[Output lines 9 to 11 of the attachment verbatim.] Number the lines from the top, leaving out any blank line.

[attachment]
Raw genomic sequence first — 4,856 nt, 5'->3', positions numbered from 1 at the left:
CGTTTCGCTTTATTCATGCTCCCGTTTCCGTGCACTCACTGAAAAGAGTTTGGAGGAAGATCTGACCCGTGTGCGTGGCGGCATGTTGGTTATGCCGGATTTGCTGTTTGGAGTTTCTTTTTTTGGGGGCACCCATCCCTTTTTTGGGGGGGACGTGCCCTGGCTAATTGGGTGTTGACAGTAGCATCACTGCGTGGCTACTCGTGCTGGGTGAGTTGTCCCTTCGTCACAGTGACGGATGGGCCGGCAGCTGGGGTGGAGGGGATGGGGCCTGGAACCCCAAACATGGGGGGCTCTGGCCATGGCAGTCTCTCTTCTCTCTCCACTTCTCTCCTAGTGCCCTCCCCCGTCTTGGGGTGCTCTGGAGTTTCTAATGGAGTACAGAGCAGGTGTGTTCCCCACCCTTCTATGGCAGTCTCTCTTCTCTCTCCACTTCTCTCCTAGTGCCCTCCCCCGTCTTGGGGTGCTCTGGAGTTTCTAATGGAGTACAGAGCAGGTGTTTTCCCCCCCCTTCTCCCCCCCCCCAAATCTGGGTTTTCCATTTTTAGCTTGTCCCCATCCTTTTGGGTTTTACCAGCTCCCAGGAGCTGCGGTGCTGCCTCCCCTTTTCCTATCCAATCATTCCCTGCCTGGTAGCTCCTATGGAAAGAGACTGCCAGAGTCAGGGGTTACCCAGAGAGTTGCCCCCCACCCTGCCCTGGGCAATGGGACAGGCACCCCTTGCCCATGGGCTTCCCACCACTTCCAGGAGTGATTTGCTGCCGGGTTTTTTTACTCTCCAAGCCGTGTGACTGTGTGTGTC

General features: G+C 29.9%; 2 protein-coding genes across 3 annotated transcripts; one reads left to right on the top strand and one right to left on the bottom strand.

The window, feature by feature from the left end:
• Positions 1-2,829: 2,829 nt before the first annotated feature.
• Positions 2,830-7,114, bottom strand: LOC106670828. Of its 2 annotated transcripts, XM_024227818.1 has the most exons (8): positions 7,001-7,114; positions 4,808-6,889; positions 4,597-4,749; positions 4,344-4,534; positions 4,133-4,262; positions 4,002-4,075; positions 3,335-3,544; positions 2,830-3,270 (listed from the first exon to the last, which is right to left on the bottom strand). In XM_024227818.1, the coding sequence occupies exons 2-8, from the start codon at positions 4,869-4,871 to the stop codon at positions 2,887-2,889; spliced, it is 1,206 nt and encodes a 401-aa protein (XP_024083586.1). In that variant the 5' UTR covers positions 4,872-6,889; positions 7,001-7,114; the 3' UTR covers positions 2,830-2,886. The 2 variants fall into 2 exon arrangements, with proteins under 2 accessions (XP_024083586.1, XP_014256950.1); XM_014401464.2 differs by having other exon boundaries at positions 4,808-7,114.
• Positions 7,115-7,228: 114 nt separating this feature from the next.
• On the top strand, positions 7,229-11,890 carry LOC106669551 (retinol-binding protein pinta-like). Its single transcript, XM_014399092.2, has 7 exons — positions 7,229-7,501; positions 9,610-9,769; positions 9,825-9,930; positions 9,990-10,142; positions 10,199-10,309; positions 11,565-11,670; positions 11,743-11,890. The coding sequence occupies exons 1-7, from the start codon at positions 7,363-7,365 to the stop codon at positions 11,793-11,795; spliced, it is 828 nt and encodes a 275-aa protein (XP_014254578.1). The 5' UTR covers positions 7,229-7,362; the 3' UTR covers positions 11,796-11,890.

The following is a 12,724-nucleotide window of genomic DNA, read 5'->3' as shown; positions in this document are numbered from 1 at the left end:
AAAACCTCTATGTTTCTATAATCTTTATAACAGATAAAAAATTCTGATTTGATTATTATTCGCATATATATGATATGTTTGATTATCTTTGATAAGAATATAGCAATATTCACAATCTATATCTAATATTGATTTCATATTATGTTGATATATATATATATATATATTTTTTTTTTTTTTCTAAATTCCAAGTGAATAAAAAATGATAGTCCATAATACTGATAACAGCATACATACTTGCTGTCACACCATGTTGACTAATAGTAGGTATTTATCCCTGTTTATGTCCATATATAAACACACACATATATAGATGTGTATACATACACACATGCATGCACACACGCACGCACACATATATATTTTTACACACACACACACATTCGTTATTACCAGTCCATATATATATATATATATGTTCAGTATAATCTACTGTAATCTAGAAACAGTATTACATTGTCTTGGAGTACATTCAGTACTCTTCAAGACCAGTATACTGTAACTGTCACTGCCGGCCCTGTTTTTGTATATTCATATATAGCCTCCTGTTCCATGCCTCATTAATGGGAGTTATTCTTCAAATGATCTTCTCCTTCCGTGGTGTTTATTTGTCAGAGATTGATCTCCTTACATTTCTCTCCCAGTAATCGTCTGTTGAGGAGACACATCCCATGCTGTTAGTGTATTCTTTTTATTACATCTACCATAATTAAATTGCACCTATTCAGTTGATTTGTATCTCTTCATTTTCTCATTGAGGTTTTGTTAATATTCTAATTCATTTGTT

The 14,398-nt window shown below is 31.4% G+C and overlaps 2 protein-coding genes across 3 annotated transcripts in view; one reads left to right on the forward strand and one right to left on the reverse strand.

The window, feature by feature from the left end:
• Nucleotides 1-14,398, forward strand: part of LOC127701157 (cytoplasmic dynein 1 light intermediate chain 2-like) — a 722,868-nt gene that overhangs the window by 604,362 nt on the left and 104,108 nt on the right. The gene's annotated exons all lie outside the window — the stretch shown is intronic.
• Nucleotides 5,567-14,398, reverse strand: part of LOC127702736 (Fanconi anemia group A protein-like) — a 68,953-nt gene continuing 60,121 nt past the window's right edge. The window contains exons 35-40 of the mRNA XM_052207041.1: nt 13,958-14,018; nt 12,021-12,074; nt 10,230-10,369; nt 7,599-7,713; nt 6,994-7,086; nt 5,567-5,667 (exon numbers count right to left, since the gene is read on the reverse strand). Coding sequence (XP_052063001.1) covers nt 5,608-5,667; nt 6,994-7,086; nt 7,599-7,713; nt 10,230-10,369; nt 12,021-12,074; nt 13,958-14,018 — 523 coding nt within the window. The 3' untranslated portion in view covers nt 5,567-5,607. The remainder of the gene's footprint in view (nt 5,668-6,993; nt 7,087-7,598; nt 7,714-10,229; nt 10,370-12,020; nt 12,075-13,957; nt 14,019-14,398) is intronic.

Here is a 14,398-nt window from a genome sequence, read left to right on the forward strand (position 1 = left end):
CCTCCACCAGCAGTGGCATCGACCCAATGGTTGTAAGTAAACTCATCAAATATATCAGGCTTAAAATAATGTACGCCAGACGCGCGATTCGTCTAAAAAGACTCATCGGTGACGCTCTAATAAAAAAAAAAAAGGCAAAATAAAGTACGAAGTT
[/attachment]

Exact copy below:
The following is a 12,724-nucleotide window of genomic DNA, read 5'->3' as shown; positions in this document are numbered from 1 at the left end:
AAAACCTCTATGTTTCTATAATCTTTATAACAGATAAAAAATTCTGATTTGATTATTATTCGCATATATATGATATGTTTGATTATCTTTGATAAGAATATAGCAATATTCACAATCTATATCTAATATTGATTTCATATTATGTTGATATATATATATATATATATTTTTTTTTTTTTTCTAAATTCCAAGTGAATAAAAAATGATAGTCCATAATACTGATAACAGCATACATACTTGCTGTCACACCATGTTGACTAATAGTAGGTATTTATCCCTGTTTATGTCCATATATAAACACACACATATATAGATGTGTATACATACACACATGCATGCACACACGCACGCACACATATATATTTTTACACACACACACACATTCGTTATTACCAGTCCATATATATATATATATATGTTCAGTATAATCTACTGTAATCTAGAAACAGTATTACATTGTCTTGGAGTACATTCAGTACTCTTCAAGACCAGTATACTGTAACTGTCACTGCCGGCCCTGTTTTTGTATATTCATATATAGCCTCCTGTTCCATGCCTCATTAATGGGAGTTATTCTTCAAATGATCTTCTCCTTCCGTGGTGTTTATTTGTCAGAGATTGATCTCCTTACATTTCTCTCCCAGTAATCGTCTGTTGAGGAGACACATCCCATGCTGTTAGTGTATTCTTTTTATTACATCTACCATAATTAAATTGCACCTATTCAGTTGATTTGTATCTCTTCATTTTCTCATTGAGGTTTTGTTAATATTCTAATTCATTTGTT

The 14,398-nt window shown below is 31.4% G+C and overlaps 2 protein-coding genes across 3 annotated transcripts in view; one reads left to right on the forward strand and one right to left on the reverse strand.